Recently I have felt a nudge to do something more. Gordan and I have had this desire for some time, in particular to do things regularly that were meaningful to both of us, but without a clear sense of how to translate it into practical action. I did read "The Pagan Family" for ideas, reading my favorite parts out loud to Gordan. We'd forgotten about the subject over the last two months, and then I brought up the question again on Friday. The answer came to me immediately this time: observe the full and new moons.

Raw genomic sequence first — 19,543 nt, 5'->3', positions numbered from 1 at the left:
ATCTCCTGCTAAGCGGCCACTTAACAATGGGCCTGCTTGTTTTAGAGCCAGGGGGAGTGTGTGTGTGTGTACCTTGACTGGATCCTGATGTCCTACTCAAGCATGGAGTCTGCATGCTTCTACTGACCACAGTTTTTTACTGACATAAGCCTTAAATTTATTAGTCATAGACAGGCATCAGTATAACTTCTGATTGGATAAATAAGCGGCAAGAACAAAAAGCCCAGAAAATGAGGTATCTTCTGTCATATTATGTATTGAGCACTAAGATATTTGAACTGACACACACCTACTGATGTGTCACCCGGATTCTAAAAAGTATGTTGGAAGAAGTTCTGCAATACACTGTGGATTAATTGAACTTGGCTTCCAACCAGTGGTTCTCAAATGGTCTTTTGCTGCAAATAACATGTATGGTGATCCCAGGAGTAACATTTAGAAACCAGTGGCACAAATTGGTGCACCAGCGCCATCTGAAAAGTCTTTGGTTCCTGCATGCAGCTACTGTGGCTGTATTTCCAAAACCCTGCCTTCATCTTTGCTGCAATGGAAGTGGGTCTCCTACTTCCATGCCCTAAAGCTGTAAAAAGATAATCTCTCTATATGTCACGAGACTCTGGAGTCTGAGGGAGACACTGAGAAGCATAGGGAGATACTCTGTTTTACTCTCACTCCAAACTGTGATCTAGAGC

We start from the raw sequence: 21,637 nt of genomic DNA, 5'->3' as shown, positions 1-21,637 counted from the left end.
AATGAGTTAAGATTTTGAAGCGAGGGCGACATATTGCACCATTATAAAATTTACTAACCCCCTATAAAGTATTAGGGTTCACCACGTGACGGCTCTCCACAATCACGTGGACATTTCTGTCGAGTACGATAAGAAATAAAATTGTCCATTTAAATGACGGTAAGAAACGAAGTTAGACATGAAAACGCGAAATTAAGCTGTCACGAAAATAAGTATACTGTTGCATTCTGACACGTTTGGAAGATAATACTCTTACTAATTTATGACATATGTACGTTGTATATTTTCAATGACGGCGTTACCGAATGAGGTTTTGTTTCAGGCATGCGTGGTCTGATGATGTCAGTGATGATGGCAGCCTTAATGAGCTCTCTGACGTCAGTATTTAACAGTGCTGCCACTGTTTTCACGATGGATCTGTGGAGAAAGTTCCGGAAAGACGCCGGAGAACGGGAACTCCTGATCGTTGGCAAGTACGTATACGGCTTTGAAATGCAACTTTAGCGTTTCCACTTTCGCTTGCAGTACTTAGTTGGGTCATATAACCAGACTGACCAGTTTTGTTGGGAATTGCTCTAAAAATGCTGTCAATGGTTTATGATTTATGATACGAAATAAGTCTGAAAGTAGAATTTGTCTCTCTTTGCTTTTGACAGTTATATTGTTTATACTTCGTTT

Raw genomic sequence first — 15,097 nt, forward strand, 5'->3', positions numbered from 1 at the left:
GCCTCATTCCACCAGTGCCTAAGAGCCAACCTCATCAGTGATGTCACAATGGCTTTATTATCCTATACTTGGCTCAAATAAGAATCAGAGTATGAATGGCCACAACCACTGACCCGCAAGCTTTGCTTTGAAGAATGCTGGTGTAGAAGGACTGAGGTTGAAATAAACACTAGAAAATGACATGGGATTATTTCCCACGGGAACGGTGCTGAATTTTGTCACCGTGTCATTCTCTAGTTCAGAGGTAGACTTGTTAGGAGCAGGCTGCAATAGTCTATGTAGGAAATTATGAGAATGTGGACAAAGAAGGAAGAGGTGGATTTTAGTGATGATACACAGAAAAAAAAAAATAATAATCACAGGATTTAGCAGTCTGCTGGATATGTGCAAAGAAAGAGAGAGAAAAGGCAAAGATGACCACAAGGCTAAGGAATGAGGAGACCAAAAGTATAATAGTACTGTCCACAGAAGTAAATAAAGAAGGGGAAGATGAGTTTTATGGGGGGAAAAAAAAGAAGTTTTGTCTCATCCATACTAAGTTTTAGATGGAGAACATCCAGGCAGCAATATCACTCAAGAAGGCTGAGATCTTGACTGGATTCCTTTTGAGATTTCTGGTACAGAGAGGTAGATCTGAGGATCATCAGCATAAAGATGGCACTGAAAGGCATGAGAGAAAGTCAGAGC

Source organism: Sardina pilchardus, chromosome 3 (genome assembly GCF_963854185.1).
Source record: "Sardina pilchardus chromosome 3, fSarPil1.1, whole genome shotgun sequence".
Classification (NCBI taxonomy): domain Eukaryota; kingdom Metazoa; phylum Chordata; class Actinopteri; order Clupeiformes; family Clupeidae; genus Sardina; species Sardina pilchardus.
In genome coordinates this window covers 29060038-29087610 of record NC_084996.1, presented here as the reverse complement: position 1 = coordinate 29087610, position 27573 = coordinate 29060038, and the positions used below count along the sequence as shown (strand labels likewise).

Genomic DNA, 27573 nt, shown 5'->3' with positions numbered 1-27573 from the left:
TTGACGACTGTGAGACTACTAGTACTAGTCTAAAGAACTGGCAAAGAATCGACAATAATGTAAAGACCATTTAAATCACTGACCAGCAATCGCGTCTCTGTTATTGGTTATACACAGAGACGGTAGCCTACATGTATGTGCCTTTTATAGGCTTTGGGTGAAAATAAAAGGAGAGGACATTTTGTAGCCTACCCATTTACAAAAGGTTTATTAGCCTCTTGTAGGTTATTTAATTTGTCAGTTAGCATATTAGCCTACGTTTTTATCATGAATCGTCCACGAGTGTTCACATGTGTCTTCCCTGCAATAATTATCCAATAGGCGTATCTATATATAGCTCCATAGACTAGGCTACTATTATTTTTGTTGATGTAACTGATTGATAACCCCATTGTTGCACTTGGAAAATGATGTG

This was perfect for us. It's not a daily practice; that would be too much. Yet it's fairly frequent and regular, so that it can be habitual. It's personal, and very open to creative interpretation. I did some further reading and found that moon phases, primarily full moons, are celebrated as Esbats by Neopagans. I checked the calender to see when the next full moon would be: Saturday, the very next day. It felt like a somewhat hectic sign of connection.

What would we do? I was not sure. It came together, some of it feeling a bit silly, and began to refine itself. We buy moon-like flowers. We have a relatively opulent dinner. (Saturday was a hot, slow day, so 'opulence' was greatly modified.) Perhaps a dessert of sweetened ricotta, an old fashioned cheesecake. We may read something--perhaps afterwards is best. This time, Gordan read a prayer to the moon, that it may be kind to sailors.